// Extract the inliers
    extract.setInputCloud (cloud_filtered);
    extract.setIndices (inliers);
    extract.setNegative (false);
    extract.filter (*cloud_p);
    std::cerr << "PointCloud representing the planar component: " << cloud_p->width * cloud_p->height << " data points." << std::endl;

    std::stringstream ss;
    ss << "table_scene_lms400_plane_" << i << ".pcd";
    writer.write<pcl::PointXYZ> (ss.str (), *cloud_p, false);

    // Create the filtering object
    extract.setNegative (true);
    extract.filter (*cloud_f);
    cloud_filtered.swap (cloud_f);
    i++;
  }

  return (0);
}

The explanation

Now, let’s break down the code piece by piece, skipping the obvious.

After the data has been loaded from the input .PCD file, we create a VoxelGrid filter, to downsample the data. The rationale behind data downsampling here is just to speed things up – less points means less time needed to spend within the segmentation loop.

  pcl::VoxelGrid<pcl::PCLPointCloud2> sor;
  sor.setInputCloud (cloud_blob);
  sor.setLeafSize (0.01f, 0.01f, 0.01f);
  sor.filter (*cloud_filtered_blob);

The next block of code deals with the parametric segmentation. To keep the tutorial simple, its its explanation will be skipped for now. Please see the segmentation tutorials (in particular Plane model segmentation) for more information.

  pcl::ModelCoefficients::Ptr coefficients (new pcl::ModelCoefficients ());
  pcl::PointIndices::Ptr inliers (new pcl::PointIndices ());
  // Create the segmentation object
  pcl::SACSegmentation<pcl::PointXYZ> seg;
  // Optional
  seg.setOptimizeCoefficients (true);
  // Mandatory
  seg.setModelType (pcl::SACMODEL_PLANE);
  seg.setMethodType (pcl::SAC_RANSAC);
  seg.setMaxIterations (1000);
  seg.setDistanceThreshold (0.01);

The line

  pcl::ExtractIndices<pcl::PointXYZ> extract;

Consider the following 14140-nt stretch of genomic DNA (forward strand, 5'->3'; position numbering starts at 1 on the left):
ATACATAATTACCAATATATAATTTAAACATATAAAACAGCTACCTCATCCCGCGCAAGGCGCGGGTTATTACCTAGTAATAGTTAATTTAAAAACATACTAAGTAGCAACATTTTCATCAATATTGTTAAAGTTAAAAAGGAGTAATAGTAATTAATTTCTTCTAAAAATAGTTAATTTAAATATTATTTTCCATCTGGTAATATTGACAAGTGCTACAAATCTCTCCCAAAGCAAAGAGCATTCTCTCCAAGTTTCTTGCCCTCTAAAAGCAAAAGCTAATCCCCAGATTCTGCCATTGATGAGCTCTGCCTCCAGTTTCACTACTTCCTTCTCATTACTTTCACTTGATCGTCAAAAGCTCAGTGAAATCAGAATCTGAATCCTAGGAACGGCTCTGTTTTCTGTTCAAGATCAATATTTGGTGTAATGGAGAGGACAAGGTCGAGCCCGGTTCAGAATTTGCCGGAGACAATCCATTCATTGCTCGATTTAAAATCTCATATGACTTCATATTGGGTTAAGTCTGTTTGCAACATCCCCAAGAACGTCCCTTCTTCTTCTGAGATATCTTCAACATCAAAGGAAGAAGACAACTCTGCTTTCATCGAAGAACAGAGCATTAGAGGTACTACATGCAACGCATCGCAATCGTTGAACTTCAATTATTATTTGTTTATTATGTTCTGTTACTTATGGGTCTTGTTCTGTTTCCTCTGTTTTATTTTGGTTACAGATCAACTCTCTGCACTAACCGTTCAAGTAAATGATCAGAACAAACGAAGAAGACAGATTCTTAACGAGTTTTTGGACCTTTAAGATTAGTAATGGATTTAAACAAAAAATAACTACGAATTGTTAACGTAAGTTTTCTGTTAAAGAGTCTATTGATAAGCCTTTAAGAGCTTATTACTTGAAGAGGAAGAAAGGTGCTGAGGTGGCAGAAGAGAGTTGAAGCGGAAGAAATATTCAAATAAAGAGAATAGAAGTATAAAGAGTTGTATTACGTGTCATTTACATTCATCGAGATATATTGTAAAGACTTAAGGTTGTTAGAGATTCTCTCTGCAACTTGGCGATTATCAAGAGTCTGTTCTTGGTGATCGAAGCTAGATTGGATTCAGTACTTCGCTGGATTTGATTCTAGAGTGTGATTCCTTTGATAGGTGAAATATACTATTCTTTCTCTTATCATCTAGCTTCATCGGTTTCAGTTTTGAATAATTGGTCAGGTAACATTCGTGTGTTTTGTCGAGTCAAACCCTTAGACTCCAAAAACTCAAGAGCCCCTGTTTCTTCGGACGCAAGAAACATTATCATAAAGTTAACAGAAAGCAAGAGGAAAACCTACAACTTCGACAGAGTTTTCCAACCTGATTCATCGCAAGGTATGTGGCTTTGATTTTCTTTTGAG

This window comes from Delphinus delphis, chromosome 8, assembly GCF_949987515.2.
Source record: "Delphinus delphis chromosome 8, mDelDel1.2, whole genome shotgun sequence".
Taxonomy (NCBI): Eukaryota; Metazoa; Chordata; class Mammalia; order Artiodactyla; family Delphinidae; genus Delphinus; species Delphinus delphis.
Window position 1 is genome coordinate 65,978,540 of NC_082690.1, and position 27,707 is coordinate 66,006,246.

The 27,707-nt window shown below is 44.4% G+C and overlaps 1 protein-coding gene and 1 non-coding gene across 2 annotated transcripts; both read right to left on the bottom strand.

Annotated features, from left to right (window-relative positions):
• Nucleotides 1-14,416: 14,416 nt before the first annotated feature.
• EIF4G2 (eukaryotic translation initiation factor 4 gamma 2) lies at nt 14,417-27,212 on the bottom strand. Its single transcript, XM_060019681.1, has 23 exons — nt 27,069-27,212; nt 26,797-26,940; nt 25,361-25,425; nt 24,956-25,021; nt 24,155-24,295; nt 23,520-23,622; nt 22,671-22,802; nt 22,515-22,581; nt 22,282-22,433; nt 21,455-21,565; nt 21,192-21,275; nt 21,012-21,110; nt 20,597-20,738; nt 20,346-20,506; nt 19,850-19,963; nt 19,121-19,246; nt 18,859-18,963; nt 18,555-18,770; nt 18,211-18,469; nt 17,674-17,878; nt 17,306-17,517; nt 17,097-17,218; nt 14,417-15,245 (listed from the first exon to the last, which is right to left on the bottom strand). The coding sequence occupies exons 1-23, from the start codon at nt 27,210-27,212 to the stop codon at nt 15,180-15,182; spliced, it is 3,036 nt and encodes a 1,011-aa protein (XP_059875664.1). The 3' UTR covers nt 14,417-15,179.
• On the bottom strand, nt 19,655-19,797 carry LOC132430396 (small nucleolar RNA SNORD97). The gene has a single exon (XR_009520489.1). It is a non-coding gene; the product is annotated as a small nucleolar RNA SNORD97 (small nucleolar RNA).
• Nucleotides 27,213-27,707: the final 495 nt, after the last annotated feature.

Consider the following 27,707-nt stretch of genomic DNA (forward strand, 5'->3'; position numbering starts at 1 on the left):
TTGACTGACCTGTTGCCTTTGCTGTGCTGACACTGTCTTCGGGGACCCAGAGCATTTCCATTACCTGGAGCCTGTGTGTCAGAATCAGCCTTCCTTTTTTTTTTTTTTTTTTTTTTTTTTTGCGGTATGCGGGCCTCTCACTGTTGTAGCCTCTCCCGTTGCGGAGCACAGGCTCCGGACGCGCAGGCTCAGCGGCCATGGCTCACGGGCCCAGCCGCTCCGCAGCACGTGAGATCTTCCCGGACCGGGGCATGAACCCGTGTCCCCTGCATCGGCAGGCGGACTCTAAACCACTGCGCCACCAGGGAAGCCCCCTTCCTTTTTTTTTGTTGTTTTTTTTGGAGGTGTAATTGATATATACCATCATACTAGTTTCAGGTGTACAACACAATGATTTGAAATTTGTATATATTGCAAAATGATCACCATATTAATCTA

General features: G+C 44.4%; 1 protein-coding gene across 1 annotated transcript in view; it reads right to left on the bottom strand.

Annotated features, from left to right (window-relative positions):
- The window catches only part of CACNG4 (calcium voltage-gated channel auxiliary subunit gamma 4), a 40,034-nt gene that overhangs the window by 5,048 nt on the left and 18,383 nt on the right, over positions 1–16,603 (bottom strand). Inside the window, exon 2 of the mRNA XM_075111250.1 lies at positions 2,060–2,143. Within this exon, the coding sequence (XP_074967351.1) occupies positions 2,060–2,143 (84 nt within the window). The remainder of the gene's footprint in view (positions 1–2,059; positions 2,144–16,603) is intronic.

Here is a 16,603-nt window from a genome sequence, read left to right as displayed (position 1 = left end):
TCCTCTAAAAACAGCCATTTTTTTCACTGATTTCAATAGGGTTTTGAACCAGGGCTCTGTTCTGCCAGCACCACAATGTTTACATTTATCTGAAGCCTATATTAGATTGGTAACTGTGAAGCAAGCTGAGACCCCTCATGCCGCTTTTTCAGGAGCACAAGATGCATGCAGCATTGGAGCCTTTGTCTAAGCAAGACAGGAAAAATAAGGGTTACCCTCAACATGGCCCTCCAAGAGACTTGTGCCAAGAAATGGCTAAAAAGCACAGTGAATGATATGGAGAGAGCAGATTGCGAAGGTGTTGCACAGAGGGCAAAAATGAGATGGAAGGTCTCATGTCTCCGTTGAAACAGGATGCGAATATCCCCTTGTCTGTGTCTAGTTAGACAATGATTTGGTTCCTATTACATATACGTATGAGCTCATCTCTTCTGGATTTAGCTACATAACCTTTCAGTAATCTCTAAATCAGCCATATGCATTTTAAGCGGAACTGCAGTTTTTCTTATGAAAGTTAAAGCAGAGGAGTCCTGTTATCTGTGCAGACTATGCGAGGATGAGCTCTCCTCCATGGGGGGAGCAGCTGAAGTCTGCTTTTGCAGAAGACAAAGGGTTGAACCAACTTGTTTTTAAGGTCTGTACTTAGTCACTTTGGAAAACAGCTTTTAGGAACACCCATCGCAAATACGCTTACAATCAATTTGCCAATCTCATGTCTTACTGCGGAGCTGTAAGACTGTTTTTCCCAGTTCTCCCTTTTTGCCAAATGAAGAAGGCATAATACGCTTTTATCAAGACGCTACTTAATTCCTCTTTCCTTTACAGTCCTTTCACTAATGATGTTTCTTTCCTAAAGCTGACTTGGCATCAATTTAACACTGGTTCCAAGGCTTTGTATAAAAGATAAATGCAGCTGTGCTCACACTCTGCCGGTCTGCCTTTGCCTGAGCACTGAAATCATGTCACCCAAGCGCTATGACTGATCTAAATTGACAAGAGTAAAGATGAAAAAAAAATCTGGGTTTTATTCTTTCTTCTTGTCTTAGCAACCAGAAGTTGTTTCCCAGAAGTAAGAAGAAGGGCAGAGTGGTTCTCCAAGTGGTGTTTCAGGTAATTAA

and

    extract.setInputCloud (cloud_filtered);
    extract.setIndices (inliers);
    extract.setNegative (false);
    extract.filter (*cloud_p);

represent the actual indices extraction filter. To process multiple models, we run the process in a loop, and after each model is extracted, we go back to obtain the remaining points, and iterate. The inliers are obtained from the segmentation process, as follows:

    seg.setInputCloud (cloud_filtered);
    seg.segment (*inliers, *coefficients);

Compiling and running the program

Add the following lines to your CMakeLists.txt file:

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cmake_minimum_required(VERSION 2.8 FATAL_ERROR)

project(extract_indices)

find_package(PCL 1.2 REQUIRED)

include_directories(${PCL_INCLUDE_DIRS})
link_directories(${PCL_LIBRARY_DIRS})
add_definitions(${PCL_DEFINITIONS})

add_executable (extract_indices extract_indices.cpp)
target_link_libraries (extract_indices ${PCL_LIBRARIES})

After you have made the executable, you can run it. Simply do:

$ ./extract_indices

You will see something similar to:

PointCloud before filtering: 460400 data points.
PointCloud after filtering: 41049 data points.
PointCloud representing the planar component: 20164 data points.
PointCloud representing the planar component: 12129 data points.